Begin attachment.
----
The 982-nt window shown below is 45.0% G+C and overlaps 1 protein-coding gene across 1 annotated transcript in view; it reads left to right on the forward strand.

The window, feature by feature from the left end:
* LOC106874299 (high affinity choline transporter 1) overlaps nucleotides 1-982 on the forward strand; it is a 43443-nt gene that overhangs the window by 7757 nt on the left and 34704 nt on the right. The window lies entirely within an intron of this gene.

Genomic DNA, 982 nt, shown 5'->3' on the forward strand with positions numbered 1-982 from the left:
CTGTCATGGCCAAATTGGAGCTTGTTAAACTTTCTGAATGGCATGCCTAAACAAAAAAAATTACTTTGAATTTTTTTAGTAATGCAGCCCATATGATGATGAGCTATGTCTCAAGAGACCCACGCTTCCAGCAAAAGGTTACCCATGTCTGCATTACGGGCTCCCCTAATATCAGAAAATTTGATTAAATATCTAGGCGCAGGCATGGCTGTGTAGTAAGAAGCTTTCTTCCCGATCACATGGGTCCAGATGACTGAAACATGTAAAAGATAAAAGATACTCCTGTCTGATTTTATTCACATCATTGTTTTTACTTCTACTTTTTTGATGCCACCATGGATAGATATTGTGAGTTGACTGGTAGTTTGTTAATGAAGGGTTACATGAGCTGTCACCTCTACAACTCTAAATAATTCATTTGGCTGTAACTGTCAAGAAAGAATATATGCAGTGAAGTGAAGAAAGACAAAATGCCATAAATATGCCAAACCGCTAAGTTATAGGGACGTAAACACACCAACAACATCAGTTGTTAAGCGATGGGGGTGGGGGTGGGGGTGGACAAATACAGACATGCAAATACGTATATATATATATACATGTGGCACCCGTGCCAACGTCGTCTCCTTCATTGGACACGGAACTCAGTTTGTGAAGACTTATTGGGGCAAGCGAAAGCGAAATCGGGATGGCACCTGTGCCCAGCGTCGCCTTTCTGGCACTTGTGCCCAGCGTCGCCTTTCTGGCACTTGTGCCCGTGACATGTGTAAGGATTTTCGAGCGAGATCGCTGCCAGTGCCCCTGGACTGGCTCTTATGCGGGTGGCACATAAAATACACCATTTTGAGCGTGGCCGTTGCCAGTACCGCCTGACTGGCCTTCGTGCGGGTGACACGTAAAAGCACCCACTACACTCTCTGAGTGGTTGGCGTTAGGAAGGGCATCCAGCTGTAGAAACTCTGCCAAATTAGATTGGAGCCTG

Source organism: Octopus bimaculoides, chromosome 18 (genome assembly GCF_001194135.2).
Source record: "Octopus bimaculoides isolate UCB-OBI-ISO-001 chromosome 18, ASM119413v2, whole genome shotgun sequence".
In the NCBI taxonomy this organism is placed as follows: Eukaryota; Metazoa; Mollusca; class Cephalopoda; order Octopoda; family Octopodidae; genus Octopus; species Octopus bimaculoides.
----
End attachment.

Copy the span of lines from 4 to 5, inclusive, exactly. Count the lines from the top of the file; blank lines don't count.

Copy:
Genomic DNA, 982 nt, shown 5'->3' on the forward strand with positions numbered 1-982 from the left:
CTGTCATGGCCAAATTGGAGCTTGTTAAACTTTCTGAATGGCATGCCTAAACAAAAAAAATTACTTTGAATTTTTTTAGTAATGCAGCCCATATGATGATGAGCTATGTCTCAAGAGACCCACGCTTCCAGCAAAAGGTTACCCATGTCTGCATTACGGGCTCCCCTAATATCAGAAAATTTGATTAAATATCTAGGCGCAGGCATGGCTGTGTAGTAAGAAGCTTTCTTCCCGATCACATGGGTCCAGATGACTGAAACATGTAAAAGATAAAAGATACTCCTGTCTGATTTTATTCACATCATTGTTTTTACTTCTACTTTTTTGATGCCACCATGGATAGATATTGTGAGTTGACTGGTAGTTTGTTAATGAAGGGTTACATGAGCTGTCACCTCTACAACTCTAAATAATTCATTTGGCTGTAACTGTCAAGAAAGAATATATGCAGTGAAGTGAAGAAAGACAAAATGCCATAAATATGCCAAACCGCTAAGTTATAGGGACGTAAACACACCAACAACATCAGTTGTTAAGCGATGGGGGTGGGGGTGGGGGTGGACAAATACAGACATGCAAATACGTATATATATATATACATGTGGCACCCGTGCCAACGTCGTCTCCTTCATTGGACACGGAACTCAGTTTGTGAAGACTTATTGGGGCAAGCGAAAGCGAAATCGGGATGGCACCTGTGCCCAGCGTCGCCTTTCTGGCACTTGTGCCCAGCGTCGCCTTTCTGGCACTTGTGCCCGTGACATGTGTAAGGATTTTCGAGCGAGATCGCTGCCAGTGCCCCTGGACTGGCTCTTATGCGGGTGGCACATAAAATACACCATTTTGAGCGTGGCCGTTGCCAGTACCGCCTGACTGGCCTTCGTGCGGGTGACACGTAAAAGCACCCACTACACTCTCTGAGTGGTTGGCGTTAGGAAGGGCATCCAGCTGTAGAAACTCTGCCAAATTAGATTGGAGCCTG